Conclusions: The role of enterotoxin genes in the pathogenesis of urogenital tract infection is still unknown. However, it is evident that urogenital infection can be caused by S. aureus strains which lack these genes. Other newly detected genes may play a role in pathogenesis.

bassamas's picture

Toxigenicity of Staphylococcus Aureus Isolates from Northern Palestine

Journal Title, Volume, Page: 
Emirates Medical Journal (2006); 24(2):127-129
Year of Publication: 
2006
Authors: 
Bassam Ali Abu-Shanab
Faculty of Veterinary Medicine, An Najah National University, Nablus, Palestine
Current Affiliation: 
Department of Animal Production and Health, Faculty of Agriculture and Veterinary Medicine, An Najah National University, Nablus, Palestine
Ghaleb Mohammad Adwan
Department of Biology and Biotechnology, An-Najah N. University, P. O. Box (7)-Nablus, Palestine
Kamel Mohammad Adwan
Department Of Biology And Biotechnology, An-Najah N. University, P. O. Box (7)-Nablus, Palestine
Naser Rushdi Jarrar
Department Of Biology And Biotechnology, An-Najah N. University, P. O. Box (7)-Nablus, Palestine
Preferred Abstract (Original): 

A total of 68 Staphylococcus aureus strains isolated from different human clinical samples in the North of Palestine were examined to detect staphylococcal enterotoxin (SE) genes A (sea), B (seb), C (sec), D (sed) and (see). Of the total isolates examined, 41.2% (28/68) were enterotoxigenic S. aureus. Twelve strains (42.9%) of enterotoxigenic S. aureus harbored seagene, ten strains (35.7%) were carried see- gene, six strains (21.4%) were positive for sec-gene. None of these enterotoxigenic S. aureus isolates harbored more than one of toxin genes. The presence of these toxin genes and other genes not be detected here might play a role in process of pathogenesis of S. aureus disease other than food poisoning but this cannot be substantiated by the results of the present study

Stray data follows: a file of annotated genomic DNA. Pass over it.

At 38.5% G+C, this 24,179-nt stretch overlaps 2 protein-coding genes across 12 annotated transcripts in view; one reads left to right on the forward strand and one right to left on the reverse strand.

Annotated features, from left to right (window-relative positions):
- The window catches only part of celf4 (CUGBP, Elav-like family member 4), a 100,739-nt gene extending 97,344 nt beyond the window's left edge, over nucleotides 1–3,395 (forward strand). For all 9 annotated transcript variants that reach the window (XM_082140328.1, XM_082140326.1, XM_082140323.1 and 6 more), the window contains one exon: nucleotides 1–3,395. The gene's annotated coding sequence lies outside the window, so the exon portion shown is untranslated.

adwank's picture

Toxigenicity of Staphylococcus Aureus Isolates From Northern Palestine

Journal Title, Volume, Page: 
Emirates Medical Journal Volume 24, Issue 2, August 2006, Pages 127-129
Year of Publication: 
2006
Authors: 
Adwan, G.M
Department of Biology and Biotechnology, An-Najah N Univesity, PO Box 7, Nablus, Palestine
Abu-Shanab, B.A.
Faculty of Veterinary Medicine, An-Najah N University, Nablus, Palestine
Adwan, K.M.
Department of Biology and Biotechnology, An-Najah N Univesity, PO Box 7, Nablus, Palestine
Current Affiliation: 
Department of Biology, Faculty of Science, An-Najah National University, Nablus. Palestine
Jarrar, N.R.
Department of Biology and Biotechnology, An-Najah N Univesity, PO Box 7, Nablus, Palestine
Preferred Abstract (Original): 
Abstract - A total of 68 Staphylococcus aureus strains isolated from different human clinical samples in the North of Palestine were examined to detect staphylococcal enterotoxin (SE) genes A (sea), B (seb), C (sec), D (sed) and (see). Of the total isolates examined, 41.2% (28/68) were enterotoxigenic S. aureus. Twelve strains (42.9%) of enterotoxigenic S. aureus harbored sea- gene, ten strains (35.7%) were carried see- gene, six strains (21.4%) were positive for sec-gene. None of these enterotoxigenic S. aureus isolates harbored more than one of toxin genes. The presence of these toxin genes and other genes not be detected here might play a role in process of pathogenesis of S. aureus disease other than food poisoning but this cannot be substanti- ated by the results of the present study. Keywords: Enterotoxigenic S. aureus, staphylococcal enterotoxins, SEs, Palestine.
Naser Jarrar's picture